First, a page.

Combine this tool with a word processor and some good photo-editing software, and you’ll be designing like a pro in no time.

Despite its incredible capabilities, Scribus can fit into every budget—it’s free!

The Family Garden Journal
The Garden

New Compact Family Garden Journal Available

The Family Garden JournalThe Family Garden Journal published by Homestead on the Range is now better than ever!

We have released a new compact edition that is easier to carry, but still contains plenty of room for logging your family’s daily plans, observations, and harvests.

Develop your green thumb while creating a keepsake:

  • Start by planning for success with our Step-by-Step Gardening Guide.
  • Check items off of your shopping list as you collect seeds for the growing season.
  • Mark each plant’s space on your garden map.
  • Build a customized schedule to ensure that each seed makes it into the ground at the proper time.
  • Divide the work among several family members with one handy table.
  • Build your own gardening manual with attractive reference pages and a 366-day journal—now in a handy, compact size.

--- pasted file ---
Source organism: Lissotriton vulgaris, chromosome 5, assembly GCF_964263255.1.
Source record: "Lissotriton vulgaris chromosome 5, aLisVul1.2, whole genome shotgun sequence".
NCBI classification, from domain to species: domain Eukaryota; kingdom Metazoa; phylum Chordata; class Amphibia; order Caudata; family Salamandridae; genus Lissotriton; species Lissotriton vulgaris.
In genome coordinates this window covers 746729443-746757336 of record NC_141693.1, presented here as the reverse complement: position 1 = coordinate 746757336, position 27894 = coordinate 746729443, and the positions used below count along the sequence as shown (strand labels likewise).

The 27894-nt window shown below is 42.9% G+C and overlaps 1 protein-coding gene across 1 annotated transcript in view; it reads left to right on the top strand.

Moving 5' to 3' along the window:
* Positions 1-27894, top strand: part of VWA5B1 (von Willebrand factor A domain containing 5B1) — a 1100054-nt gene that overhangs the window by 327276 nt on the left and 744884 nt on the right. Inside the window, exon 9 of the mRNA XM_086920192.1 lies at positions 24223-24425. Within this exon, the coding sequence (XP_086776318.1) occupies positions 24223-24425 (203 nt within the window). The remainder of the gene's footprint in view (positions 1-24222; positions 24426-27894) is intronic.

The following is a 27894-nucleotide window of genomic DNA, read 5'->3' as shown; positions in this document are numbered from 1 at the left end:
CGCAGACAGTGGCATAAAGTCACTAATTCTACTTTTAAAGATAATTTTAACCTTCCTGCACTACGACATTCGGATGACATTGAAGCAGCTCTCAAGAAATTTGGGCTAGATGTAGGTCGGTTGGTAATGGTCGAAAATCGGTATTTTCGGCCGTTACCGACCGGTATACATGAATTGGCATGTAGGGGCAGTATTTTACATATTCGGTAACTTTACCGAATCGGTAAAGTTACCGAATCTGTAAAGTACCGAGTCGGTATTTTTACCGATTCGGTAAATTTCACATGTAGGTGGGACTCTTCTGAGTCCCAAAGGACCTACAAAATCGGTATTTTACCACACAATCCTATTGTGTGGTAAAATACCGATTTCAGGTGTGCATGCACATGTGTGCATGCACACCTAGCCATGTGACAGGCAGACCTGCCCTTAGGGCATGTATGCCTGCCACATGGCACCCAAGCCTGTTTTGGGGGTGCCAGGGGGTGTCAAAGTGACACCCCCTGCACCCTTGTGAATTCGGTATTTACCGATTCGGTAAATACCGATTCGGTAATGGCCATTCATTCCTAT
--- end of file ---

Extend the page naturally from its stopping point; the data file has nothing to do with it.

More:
• Find out with the turn of a page which plant varieties were your favorites, which pest control methods worked best, and how much produce you harvested.

Along the way, you will enjoy inspiring quotes, practical gardening tips, and beautiful black-and-white nature photography.  And there’s still room for your family’s sketches, photos, and pressed flowers!

By the end of the year, you will have created an invaluable reference book, tailored to your unique needs and growing conditions.  But that’s not all—your family will be able to look back on a year of shared gardening memories.  Your completed journal will become not just a book, but a cherished keepsake.

Learn more here.

A Kid's EcoJournal Series
The Sunflower State

A Kid’s EcoJournal Series

A Kid's Winter EcoJournalIf your children love the outdoors and also love to write, they may enjoy A Kid’s EcoJournal series by Toni Albert.

There are four of these books (spring, summer, fall, and winter), but they all follow a similar format. After some tips on exploring and writing about nature comes space for entries. Each entry has blank lines for writing, a selection from the author’s nature journal, and an activity.

A Kid's EcoJournalBesides learning how to observe and record observations, children will:

  • Make maps.
  • Feed worms.
  • Make plaster casts of animal tracks.
  • Grow sunflowers.
  • Capture insects.
  • Keep an aquarium.
  • Dry Osage oranges.
  • Make compost.
  • Press leaves.
  • Make winter decorations.
  • Build bird feeders.
  • Experiment with snow.

A great gift, and a hands-on way to teach children to observe and write about nature! Who knows? Maybe it will spark a lifelong journal-keeping habit.